A popular form of anti-choice legislation is the biased counseling bill. Biased counseling bills are often misleadingly titled "Women's Right To Know Act" or "informed consent" bills, and are accompanied by waiting period requirements.
Numerous states have introduced bills so far in 2007 addressing the availability of ultrasound images. Two states, Idaho and Mississippi, have enacted bills requiring providers to offer ultrasound imaging to patients. South Carolina went one step further and considered a bill that would require women seeking abortion care to view ultrasound images, even though the South Carolina Attorney General expressed doubt about its constitutionality.
In 2005, Arkansas, Georgia and Minnesota enacted legislation specifically requiring that women be given information about the possibility of the perception of pain in the fetus after 20 weeks' gestation. Oklahoma enacted similar legislation in 2006 which adds information on fetal pain to the state's biased counseling materials. However, Arizona Governor Napolitano vetoed similar legislation in 2006, stating that the legislation "represents an unwarranted intrusion by politicians into the doctor-patient relationship." Read more about legislation regarding the perception of pain in the fetus.
Biased counseling bills generally require that abortion providers give their patients materials developed by the state, including pictures of fetal development, information about "abortion alternatives," and information about the risks of abortion (but not, in most bills, an equal amount of information about the risks of pregnancy and childbirth).
The state materials often require abortion providers to give patients misleading or inaccurate information pertaining to a false link between an increased risk of breast cancer and abortion and the psychological effects of abortion. Despite a significant body of scientific evidence showing no link between an increased risk of breast cancer and abortion,1 and no legitimate scientific recognition of so-called "post-abortion syndrome," such requirements continue to be implemented by biased counseling bills.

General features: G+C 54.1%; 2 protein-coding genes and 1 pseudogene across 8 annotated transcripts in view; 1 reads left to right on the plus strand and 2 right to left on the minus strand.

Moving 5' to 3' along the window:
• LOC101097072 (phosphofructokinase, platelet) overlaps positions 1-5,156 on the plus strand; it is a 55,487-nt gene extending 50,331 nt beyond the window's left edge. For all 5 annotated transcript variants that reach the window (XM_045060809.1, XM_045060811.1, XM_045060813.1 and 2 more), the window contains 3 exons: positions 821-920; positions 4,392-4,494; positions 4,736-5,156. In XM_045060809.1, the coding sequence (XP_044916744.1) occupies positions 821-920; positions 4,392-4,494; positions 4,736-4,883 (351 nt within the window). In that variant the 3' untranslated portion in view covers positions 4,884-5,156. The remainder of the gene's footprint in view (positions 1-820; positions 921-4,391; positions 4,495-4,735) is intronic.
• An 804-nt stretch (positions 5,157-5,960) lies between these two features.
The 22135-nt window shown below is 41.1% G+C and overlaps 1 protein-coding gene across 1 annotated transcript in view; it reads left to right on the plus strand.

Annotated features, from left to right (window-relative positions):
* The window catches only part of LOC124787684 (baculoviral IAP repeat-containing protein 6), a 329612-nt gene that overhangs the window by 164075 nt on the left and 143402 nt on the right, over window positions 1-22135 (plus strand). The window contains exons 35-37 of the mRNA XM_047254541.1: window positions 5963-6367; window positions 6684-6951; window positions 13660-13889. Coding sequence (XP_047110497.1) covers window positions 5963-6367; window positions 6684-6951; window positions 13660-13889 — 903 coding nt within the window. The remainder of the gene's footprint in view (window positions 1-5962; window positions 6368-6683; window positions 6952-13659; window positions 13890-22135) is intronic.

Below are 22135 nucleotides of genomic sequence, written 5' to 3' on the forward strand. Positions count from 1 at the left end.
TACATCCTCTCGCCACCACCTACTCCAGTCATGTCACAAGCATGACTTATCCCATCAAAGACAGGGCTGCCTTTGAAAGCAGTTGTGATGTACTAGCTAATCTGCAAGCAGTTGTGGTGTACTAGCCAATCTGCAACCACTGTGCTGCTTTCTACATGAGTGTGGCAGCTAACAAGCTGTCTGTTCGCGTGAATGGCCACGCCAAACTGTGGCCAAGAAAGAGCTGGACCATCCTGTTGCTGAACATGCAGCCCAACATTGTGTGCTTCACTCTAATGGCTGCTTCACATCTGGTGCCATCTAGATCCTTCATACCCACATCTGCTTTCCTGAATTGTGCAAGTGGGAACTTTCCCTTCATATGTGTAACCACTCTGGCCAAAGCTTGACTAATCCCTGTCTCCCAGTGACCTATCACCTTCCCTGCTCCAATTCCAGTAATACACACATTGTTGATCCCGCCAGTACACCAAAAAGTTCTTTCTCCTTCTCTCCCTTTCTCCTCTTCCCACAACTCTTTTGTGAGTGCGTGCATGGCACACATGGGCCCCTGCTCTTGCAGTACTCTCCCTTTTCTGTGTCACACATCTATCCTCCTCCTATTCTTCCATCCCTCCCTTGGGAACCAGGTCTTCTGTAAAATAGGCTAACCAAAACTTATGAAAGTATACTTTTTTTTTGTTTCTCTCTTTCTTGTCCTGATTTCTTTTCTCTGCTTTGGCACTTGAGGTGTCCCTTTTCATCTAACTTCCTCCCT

In addition to dictating what information health care providers give to abortion patients, the bills generally also impose waiting periods on women, which may require them to wait 24 hours, 48 hours, or even longer between reviewing the state-mandated information and receiving medical care.
Biased counseling bills are medically unnecessary and insulting to women. Abortion providers already provide women with the accurate medical information they need to make fully informed decisions. Biased counseling bills do not respect a woman's decision to have an abortion.
In addition, the waiting periods often imposed by such bills could, ironically, force women to seek abortions later in their pregnancies, exposing them to increased health risks and added expense. The delays caused by waiting period requirements disproportionately harm low-income women, young women, and those who do not live close to a clinic.
Finally, biased counseling bills violate the integrity of the doctor-patient relationship. They attempt to replace the professional judgment of physicians with the subjective opinions of politicians. For example, biased counseling bills often force health care providers to use a government-approved script which may contain medically inaccurate and misleading information1 regarding abortion and an increased risk of breast cancer, the psychological effects of abortion, and other issues.
- Summary Report: Early Reproductive Events and Breast Cancer Workshop, National Cancer Institute, http://www.nci.nih.gov/cancerinfo/ere-workshop-report